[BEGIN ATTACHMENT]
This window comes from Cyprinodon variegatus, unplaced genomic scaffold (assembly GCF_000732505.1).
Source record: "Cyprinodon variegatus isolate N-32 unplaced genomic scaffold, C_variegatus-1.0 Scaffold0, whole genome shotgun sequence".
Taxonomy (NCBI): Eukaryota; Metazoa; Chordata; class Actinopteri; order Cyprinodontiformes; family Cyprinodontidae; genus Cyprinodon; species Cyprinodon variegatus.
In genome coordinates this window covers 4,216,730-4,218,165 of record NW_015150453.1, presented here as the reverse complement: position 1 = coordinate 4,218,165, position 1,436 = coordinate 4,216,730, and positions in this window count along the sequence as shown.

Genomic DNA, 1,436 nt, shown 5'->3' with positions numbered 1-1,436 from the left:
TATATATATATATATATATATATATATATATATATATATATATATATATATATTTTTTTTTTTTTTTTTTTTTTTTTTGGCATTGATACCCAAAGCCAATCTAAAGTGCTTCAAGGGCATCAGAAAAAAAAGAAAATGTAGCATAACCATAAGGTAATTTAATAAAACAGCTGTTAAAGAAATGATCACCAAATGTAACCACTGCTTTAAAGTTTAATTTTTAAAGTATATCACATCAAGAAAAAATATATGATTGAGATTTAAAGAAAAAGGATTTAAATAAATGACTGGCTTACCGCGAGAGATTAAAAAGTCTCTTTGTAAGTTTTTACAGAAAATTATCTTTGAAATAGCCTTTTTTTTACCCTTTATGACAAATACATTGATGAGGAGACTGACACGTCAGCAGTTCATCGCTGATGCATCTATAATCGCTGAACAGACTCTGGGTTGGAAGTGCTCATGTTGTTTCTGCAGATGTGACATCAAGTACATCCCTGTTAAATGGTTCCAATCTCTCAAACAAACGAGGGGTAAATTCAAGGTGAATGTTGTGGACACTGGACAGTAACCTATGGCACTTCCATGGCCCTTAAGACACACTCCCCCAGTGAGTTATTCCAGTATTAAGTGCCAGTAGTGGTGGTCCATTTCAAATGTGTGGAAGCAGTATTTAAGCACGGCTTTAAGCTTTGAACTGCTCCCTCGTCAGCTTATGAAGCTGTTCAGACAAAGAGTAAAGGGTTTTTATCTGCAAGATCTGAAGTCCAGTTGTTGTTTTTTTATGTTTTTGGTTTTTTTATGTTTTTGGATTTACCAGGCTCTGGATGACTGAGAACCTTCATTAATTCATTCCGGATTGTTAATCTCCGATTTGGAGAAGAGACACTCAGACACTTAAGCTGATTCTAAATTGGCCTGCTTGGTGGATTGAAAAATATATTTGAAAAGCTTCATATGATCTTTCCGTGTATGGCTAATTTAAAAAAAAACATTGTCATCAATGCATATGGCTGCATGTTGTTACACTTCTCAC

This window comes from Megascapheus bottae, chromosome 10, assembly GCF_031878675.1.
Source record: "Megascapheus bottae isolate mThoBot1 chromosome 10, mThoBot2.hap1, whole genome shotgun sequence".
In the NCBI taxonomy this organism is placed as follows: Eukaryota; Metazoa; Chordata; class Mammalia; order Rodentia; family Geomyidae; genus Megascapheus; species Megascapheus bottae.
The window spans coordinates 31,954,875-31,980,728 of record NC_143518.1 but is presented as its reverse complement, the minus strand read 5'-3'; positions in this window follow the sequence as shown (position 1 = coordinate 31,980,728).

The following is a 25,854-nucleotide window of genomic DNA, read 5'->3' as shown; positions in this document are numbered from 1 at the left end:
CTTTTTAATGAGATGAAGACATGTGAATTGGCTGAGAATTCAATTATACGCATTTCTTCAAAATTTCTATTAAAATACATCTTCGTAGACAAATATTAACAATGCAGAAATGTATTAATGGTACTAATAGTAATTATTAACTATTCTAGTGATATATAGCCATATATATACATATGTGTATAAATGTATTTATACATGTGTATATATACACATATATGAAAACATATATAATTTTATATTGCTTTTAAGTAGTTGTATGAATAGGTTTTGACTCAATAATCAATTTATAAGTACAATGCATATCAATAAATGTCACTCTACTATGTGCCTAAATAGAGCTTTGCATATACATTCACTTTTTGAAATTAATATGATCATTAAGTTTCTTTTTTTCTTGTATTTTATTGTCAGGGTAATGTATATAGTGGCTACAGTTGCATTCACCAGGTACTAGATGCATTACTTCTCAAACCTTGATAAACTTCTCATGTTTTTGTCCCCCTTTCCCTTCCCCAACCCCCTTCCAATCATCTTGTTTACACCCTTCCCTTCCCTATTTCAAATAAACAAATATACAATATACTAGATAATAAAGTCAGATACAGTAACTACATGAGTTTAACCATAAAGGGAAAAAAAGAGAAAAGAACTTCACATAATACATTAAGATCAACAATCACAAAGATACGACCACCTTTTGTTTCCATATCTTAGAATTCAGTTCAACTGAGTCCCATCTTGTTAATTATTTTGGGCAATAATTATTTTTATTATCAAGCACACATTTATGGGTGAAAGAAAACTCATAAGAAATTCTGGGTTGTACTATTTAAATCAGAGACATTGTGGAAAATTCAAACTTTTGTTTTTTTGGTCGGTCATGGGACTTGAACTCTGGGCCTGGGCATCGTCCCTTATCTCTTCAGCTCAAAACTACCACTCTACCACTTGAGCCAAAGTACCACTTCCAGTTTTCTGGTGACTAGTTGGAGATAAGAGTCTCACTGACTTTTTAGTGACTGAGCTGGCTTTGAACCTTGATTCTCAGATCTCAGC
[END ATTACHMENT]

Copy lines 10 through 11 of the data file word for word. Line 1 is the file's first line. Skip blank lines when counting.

The window spans coordinates 31,954,875-31,980,728 of record NC_143518.1 but is presented as its reverse complement, the minus strand read 5'-3'; positions in this window follow the sequence as shown (position 1 = coordinate 31,980,728).

The following is a 25,854-nucleotide window of genomic DNA, read 5'->3' as shown; positions in this document are numbered from 1 at the left end: